It’s easy for me to sit back and criticize the status quo—so why not offer some solutions, you say? Well, here goes: I envision a three-phased approach that takes some elements of the existing practices, then combines and expands upon them to provide a more complete, appropriate solution for each advertiser.

The first phase involves smart people talking to each other. Revolutionary, no? We need an attribution specialist to lead off this effort by conducting a fairly exhaustive analysis of the advertisers’ business and online marketing programs. Starting with business goals and product adoption cycle, to conversion window analysis, on to a channel-by-channel audit of both online and offline marketing. The purpose of this consulting and analysis is to provide the proper inputs into phase two.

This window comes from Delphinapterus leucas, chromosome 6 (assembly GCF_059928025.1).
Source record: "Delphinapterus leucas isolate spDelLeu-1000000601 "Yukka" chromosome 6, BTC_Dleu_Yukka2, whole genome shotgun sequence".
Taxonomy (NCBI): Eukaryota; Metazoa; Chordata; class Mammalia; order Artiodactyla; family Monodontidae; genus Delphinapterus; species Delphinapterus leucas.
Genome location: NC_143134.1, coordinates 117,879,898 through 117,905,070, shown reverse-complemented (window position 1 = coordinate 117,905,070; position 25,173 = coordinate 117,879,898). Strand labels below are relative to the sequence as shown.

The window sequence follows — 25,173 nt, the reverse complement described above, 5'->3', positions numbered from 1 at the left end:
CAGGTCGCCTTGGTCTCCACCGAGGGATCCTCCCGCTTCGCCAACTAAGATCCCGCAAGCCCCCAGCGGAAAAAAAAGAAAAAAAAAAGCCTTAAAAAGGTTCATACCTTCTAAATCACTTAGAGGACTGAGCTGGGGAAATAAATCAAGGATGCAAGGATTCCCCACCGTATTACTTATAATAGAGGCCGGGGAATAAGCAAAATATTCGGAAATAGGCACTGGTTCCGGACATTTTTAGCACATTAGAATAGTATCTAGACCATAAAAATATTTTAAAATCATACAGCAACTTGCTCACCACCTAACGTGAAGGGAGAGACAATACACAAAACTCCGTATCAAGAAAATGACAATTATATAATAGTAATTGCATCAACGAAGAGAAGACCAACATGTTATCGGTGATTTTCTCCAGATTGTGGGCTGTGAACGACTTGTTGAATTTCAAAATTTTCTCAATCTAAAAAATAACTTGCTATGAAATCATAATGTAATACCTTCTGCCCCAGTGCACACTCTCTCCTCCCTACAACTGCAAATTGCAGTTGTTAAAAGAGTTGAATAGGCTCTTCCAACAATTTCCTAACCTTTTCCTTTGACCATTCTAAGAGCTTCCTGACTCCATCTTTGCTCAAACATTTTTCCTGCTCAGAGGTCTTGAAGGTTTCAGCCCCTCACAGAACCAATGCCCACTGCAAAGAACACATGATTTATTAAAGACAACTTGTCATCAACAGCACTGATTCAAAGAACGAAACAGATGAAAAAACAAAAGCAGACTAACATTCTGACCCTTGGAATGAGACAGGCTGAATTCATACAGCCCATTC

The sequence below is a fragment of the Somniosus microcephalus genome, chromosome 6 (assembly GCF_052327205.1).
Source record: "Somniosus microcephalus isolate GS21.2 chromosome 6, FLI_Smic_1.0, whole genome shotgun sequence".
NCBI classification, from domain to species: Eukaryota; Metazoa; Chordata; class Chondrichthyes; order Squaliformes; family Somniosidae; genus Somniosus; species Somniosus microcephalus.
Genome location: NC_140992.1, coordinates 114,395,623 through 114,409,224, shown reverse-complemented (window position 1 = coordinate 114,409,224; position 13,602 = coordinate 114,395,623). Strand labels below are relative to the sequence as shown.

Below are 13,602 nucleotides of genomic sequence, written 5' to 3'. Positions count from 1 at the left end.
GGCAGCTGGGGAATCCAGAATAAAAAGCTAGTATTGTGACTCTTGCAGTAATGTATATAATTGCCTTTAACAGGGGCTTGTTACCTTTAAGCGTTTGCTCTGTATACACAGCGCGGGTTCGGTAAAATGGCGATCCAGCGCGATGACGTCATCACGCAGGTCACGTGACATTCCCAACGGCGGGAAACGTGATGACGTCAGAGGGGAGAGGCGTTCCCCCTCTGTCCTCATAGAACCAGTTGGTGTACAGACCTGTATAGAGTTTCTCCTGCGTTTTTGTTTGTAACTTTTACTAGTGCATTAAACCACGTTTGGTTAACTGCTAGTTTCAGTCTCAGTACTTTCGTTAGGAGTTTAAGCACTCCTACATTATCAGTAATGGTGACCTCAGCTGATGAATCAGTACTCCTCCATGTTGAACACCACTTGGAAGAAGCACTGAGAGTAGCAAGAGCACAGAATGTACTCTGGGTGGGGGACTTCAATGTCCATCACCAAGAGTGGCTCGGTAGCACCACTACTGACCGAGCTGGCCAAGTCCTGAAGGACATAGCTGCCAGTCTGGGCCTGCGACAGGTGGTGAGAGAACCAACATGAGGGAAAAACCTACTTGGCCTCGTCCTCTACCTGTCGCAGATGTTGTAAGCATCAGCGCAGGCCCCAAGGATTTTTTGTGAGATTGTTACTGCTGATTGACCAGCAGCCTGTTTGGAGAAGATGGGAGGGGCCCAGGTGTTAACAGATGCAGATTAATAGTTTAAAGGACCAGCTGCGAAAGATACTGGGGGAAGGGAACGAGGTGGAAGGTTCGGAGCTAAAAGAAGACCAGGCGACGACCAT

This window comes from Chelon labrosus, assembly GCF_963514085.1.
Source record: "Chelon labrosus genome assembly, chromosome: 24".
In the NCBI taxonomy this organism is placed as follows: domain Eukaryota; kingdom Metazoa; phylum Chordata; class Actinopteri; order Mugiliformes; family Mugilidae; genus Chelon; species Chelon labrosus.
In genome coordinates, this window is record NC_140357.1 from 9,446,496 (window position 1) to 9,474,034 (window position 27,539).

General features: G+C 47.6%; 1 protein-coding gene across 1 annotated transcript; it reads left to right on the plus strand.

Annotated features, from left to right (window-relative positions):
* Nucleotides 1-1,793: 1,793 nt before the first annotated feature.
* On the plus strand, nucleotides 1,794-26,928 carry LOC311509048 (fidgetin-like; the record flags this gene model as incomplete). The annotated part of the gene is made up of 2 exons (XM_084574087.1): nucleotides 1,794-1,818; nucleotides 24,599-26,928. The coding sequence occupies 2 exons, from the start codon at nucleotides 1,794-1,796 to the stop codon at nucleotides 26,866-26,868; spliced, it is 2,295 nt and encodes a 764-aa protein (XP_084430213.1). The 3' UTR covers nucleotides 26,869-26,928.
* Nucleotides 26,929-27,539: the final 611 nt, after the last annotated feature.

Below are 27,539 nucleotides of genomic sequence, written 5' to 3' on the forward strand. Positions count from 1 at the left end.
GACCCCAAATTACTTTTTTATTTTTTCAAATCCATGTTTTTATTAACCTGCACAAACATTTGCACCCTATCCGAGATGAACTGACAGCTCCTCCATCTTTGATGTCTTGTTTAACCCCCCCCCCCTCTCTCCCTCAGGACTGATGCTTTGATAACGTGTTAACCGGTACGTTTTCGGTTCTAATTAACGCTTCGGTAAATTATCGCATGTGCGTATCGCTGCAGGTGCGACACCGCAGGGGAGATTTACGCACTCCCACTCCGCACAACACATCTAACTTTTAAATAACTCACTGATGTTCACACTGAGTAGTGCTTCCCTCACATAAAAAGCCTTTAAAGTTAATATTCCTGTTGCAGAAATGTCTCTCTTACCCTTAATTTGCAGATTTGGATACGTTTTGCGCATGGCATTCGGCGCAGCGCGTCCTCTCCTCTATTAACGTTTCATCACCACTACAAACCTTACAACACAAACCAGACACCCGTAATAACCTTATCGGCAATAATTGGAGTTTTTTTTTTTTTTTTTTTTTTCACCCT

Phase two is the super-math modeling I describe above. With the proper inputs as they relate to an advertiser’s business and its metrics, statistical modeling is needed to predict all possible outcomes and understand which model will best support the advertiser’s business goals.

Finally, phase three makes all of this actionable. We need a way to pluck the wisdom out of phase two and apply it directly to actual media channels the advertiser is running. Ideally we’ll find a way to automate this or at least automate the recommendations, which can then by easily implemented into the media buys themselves.